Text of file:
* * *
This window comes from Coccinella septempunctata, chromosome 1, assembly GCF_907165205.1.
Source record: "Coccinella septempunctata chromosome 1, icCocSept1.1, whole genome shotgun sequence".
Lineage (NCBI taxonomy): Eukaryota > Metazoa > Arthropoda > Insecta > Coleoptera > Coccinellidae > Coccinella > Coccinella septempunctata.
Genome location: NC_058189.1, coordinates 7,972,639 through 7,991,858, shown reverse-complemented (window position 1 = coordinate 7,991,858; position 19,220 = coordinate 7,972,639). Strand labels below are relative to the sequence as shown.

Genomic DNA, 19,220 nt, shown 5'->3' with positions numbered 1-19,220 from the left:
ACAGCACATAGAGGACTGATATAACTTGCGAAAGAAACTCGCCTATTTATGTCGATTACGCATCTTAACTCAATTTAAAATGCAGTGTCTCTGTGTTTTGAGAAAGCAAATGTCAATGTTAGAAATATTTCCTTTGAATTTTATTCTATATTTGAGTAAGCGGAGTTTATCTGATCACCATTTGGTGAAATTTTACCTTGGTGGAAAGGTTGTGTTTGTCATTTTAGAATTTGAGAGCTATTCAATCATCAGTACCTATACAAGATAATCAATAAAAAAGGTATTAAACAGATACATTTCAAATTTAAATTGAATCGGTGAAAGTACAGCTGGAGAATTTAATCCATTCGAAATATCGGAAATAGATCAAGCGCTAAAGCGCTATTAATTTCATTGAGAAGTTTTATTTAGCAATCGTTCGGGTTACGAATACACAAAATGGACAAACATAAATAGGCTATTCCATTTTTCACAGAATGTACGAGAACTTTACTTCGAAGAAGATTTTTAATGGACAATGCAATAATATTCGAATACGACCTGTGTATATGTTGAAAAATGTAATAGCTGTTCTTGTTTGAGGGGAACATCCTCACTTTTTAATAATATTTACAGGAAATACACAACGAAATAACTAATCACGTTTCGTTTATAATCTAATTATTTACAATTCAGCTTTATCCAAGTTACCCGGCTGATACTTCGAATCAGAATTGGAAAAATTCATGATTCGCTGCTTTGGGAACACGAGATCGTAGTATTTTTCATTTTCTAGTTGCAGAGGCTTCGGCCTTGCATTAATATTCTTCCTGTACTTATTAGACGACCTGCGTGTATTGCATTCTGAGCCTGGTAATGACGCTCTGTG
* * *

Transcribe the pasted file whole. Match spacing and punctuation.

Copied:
This window comes from Coccinella septempunctata, chromosome 1, assembly GCF_907165205.1.
Source record: "Coccinella septempunctata chromosome 1, icCocSept1.1, whole genome shotgun sequence".
Lineage (NCBI taxonomy): Eukaryota > Metazoa > Arthropoda > Insecta > Coleoptera > Coccinellidae > Coccinella > Coccinella septempunctata.
Genome location: NC_058189.1, coordinates 7,972,639 through 7,991,858, shown reverse-complemented (window position 1 = coordinate 7,991,858; position 19,220 = coordinate 7,972,639). Strand labels below are relative to the sequence as shown.

Genomic DNA, 19,220 nt, shown 5'->3' with positions numbered 1-19,220 from the left:
ACAGCACATAGAGGACTGATATAACTTGCGAAAGAAACTCGCCTATTTATGTCGATTACGCATCTTAACTCAATTTAAAATGCAGTGTCTCTGTGTTTTGAGAAAGCAAATGTCAATGTTAGAAATATTTCCTTTGAATTTTATTCTATATTTGAGTAAGCGGAGTTTATCTGATCACCATTTGGTGAAATTTTACCTTGGTGGAAAGGTTGTGTTTGTCATTTTAGAATTTGAGAGCTATTCAATCATCAGTACCTATACAAGATAATCAATAAAAAAGGTATTAAACAGATACATTTCAAATTTAAATTGAATCGGTGAAAGTACAGCTGGAGAATTTAATCCATTCGAAATATCGGAAATAGATCAAGCGCTAAAGCGCTATTAATTTCATTGAGAAGTTTTATTTAGCAATCGTTCGGGTTACGAATACACAAAATGGACAAACATAAATAGGCTATTCCATTTTTCACAGAATGTACGAGAACTTTACTTCGAAGAAGATTTTTAATGGACAATGCAATAATATTCGAATACGACCTGTGTATATGTTGAAAAATGTAATAGCTGTTCTTGTTTGAGGGGAACATCCTCACTTTTTAATAATATTTACAGGAAATACACAACGAAATAACTAATCACGTTTCGTTTATAATCTAATTATTTACAATTCAGCTTTATCCAAGTTACCCGGCTGATACTTCGAATCAGAATTGGAAAAATTCATGATTCGCTGCTTTGGGAACACGAGATCGTAGTATTTTTCATTTTCTAGTTGCAGAGGCTTCGGCCTTGCATTAATATTCTTCCTGTACTTATTAGACGACCTGCGTGTATTGCATTCTGAGCCTGGTAATGACGCTCTGTG